Required Reading: Jacqueline Woodson

We’re excited to announce the launch of our Required Reading series, where we’ll be sharing a list of three essential works for each of SAL’s visiting writers. First up: Jacqueline Woodson, children’s author extraordinaire.

Ursula K. Le Guin said of stories: “The reader, reading it, makes it live: a live thing, a story.” If you agree with that premise, you may also agree that Jacqueline Woodson—author of nearly 30 children’s books, each populated with often “invisible” characters—has helped thousands of young readers to see their lives living in print, and to live new stories in turn.

Celebrated for her sparse and lyrical prose, Woodson is a decorated author. She’s the winner of the Coretta Scott King Award and multiple Newbery Medals. Most recently, she received a National Book Award for the memoir-poems of Brown Girl Dreaming, the subject of her upcoming SAL talk.

As an African-American woman and open lesbian, Woodson’s writing explores how multiple oppressions interlock. “[I wanted] to write about communities that were familiar to me,” Woodson explains. “Things that I felt like were missing in a lot of the books that I read as a child.” Perhaps even more ambitiously, she’s concerned with how the young individual emerges from a tangle of siblings, parents, adults, and friends within such a pressurized atmosphere.

Here are three books by Woodson you absolutely must read:

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Brown Girl Dreaming (2014)

Woodson began writing these poems after the death of her mother, “as a means of getting answers to questions I had not had a chance to ask.” Demanding a thematic comparison to beloved poet Nikki Giovanni, Brown Girl Dreaming deals with Woodson’s childhood travels between South Carolina and New York in the 1960s and ’70s, the remnants of Jim Crow, and the growing Civil Rights movement.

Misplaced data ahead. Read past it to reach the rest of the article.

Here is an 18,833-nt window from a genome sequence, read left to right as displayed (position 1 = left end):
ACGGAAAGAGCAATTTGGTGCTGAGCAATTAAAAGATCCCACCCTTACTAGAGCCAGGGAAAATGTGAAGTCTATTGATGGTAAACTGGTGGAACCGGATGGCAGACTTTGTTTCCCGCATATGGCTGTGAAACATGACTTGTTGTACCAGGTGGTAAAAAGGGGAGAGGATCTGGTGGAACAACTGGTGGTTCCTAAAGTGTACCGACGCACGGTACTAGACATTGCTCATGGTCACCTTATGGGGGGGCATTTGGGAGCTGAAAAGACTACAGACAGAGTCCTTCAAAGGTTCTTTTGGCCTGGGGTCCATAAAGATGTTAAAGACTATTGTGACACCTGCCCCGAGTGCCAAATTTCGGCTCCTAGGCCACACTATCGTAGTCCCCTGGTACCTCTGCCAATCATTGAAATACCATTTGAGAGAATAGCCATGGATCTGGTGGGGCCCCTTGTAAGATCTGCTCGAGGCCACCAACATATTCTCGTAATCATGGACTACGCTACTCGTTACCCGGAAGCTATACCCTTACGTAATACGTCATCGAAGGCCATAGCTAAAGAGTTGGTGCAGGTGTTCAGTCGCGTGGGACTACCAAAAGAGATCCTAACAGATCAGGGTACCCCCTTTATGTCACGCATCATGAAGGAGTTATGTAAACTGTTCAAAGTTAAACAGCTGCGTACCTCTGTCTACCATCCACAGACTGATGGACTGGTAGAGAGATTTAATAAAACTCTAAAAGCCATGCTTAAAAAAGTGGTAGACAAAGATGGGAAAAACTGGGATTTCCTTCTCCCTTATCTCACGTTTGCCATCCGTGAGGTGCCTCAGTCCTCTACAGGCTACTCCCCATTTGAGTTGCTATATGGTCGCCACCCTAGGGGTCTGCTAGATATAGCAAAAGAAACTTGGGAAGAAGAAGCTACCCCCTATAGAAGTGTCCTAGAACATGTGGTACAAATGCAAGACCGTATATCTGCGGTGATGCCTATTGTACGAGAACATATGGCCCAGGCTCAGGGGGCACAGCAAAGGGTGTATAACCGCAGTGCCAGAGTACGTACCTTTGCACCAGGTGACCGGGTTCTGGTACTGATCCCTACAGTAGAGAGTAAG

By the end of writing the book, Woodson realized her questions “had always been getting answered. All of my life, my family has been giving me the gifts of books and story and experiences […] The book feels like an ode to family—to the people who showed me how the ordinary is quite extraordinary and that our history is what buoys us and keeps us moving forward.”

Rippling through Woodson’s spare verses are immersive details of everyday minutiae. Sometimes, it can feel as though readers are standing outside her memories, pressing their ears to a door:

We take our food out to her stoop just as the grown-ups
start dancing merengue, the women lifting their long dresses
to show off their fast-moving feet,
the men clapping and yelling,
Baila! Baila! until the living room floor disappears.

Also remarkable are the rhythms that punctuate Woodson’s lines, capturing her young voice in a way that feels casual, effortless, but introduces unexpected momentum. Take “Reading,” for example:

 I am not my sister.
Words from the books curl around each other
make little sense
until
I read them again
and again, the story
settling into memory. Too slow
the teacher says.
Read faster.
Too babyish, the teacher says.
Read older.
But I don’t want to read faster or older or
any way else that might
make the story disappear too quickly
from where it’s settling
inside my brain,
slowly becoming
a part of me.
A story I will remember
long after I’ve read it for the second,
third, tenth,
hundredth time.

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Miracle’s Boys (2000)

“To create the universal, you must pay very close attention to the specific,” Lorraine Hansberry said of writing Raisin in the Sun. In Miracle’s Boys, one of the book’s greatest pleasures is the specificity of its three brothers and how keenly Woodson inhabits the adolescent psyche.